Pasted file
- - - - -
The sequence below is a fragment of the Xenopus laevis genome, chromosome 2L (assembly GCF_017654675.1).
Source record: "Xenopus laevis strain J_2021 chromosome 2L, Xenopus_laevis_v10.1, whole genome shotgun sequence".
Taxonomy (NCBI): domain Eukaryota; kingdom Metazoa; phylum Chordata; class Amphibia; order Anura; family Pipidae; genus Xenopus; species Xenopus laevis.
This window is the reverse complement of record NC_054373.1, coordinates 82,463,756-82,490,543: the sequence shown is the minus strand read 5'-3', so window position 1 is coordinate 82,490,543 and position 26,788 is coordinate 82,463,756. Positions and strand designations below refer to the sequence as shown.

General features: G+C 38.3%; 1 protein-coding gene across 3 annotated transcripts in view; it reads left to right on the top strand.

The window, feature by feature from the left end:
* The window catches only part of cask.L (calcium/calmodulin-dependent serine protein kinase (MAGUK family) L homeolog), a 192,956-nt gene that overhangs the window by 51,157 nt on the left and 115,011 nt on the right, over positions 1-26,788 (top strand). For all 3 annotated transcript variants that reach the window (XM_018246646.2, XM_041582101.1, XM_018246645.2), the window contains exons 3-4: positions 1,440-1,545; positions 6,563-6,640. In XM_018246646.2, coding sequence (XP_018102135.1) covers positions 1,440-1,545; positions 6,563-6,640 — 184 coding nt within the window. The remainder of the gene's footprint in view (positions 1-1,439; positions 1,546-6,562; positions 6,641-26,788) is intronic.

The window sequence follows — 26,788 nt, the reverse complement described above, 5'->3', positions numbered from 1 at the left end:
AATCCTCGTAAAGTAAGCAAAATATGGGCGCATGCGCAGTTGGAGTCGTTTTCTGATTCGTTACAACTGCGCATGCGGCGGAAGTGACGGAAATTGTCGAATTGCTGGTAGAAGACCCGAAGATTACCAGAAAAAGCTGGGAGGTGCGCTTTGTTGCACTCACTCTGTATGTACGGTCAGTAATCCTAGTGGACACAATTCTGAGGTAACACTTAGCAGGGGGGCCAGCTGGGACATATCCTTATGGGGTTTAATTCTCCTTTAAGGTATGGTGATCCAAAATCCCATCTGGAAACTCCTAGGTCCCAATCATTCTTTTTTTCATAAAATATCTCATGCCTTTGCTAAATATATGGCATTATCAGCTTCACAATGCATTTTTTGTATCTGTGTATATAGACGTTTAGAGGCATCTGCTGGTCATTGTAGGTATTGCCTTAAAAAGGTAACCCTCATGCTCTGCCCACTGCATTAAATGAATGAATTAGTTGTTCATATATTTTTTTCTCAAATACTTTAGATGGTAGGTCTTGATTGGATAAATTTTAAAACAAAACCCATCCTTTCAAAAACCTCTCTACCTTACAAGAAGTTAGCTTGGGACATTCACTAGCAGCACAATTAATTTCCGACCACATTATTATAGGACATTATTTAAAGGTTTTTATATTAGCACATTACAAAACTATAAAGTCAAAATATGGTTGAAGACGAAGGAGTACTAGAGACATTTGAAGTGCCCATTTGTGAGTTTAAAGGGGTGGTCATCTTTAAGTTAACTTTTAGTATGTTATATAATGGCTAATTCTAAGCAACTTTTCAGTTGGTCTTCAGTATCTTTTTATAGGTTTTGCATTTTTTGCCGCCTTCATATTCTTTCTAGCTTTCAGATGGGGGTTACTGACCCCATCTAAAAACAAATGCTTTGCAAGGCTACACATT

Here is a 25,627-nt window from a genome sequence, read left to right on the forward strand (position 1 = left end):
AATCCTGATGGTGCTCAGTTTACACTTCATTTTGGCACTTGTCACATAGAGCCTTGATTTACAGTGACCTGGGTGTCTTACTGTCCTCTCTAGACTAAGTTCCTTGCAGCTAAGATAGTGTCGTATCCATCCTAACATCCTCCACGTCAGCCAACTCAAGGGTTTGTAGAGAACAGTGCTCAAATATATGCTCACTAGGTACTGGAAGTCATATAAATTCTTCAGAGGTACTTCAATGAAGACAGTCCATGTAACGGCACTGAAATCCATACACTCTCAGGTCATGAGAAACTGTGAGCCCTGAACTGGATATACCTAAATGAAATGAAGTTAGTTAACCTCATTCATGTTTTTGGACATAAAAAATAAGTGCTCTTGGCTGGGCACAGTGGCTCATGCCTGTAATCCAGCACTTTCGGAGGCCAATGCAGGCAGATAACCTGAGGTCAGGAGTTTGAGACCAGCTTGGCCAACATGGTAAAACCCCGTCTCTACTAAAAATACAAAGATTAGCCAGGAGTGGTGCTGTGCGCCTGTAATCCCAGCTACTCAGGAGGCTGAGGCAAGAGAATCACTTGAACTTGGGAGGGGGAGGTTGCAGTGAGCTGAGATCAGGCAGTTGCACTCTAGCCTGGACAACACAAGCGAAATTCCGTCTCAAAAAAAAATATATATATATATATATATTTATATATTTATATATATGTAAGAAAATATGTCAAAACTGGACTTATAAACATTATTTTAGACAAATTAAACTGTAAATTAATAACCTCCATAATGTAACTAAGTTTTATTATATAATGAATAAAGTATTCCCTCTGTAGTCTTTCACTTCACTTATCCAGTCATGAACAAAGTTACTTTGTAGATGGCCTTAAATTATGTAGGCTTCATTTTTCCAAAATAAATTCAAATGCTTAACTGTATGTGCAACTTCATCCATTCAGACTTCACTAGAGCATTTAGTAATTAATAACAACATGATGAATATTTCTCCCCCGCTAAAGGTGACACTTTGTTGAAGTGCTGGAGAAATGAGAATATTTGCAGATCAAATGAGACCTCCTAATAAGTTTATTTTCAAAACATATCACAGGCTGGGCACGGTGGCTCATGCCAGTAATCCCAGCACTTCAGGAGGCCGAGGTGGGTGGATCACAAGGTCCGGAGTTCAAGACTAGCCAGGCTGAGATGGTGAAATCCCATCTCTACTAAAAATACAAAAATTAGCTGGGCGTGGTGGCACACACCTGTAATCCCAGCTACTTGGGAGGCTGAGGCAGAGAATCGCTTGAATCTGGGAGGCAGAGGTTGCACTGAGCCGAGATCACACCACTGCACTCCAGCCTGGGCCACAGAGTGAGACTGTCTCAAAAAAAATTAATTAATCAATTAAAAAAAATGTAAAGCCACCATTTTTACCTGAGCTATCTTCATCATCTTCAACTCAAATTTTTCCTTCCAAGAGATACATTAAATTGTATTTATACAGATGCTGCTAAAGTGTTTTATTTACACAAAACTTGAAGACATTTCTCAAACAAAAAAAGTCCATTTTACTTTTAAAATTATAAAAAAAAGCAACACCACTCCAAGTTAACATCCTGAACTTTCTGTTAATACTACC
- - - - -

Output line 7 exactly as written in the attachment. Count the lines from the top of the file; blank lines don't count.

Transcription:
* The window catches only part of cask.L (calcium/calmodulin-dependent serine protein kinase (MAGUK family) L homeolog), a 192,956-nt gene that overhangs the window by 51,157 nt on the left and 115,011 nt on the right, over positions 1-26,788 (top strand). For all 3 annotated transcript variants that reach the window (XM_018246646.2, XM_041582101.1, XM_018246645.2), the window contains exons 3-4: positions 1,440-1,545; positions 6,563-6,640. In XM_018246646.2, coding sequence (XP_018102135.1) covers positions 1,440-1,545; positions 6,563-6,640 — 184 coding nt within the window. The remainder of the gene's footprint in view (positions 1-1,439; positions 1,546-6,562; positions 6,641-26,788) is intronic.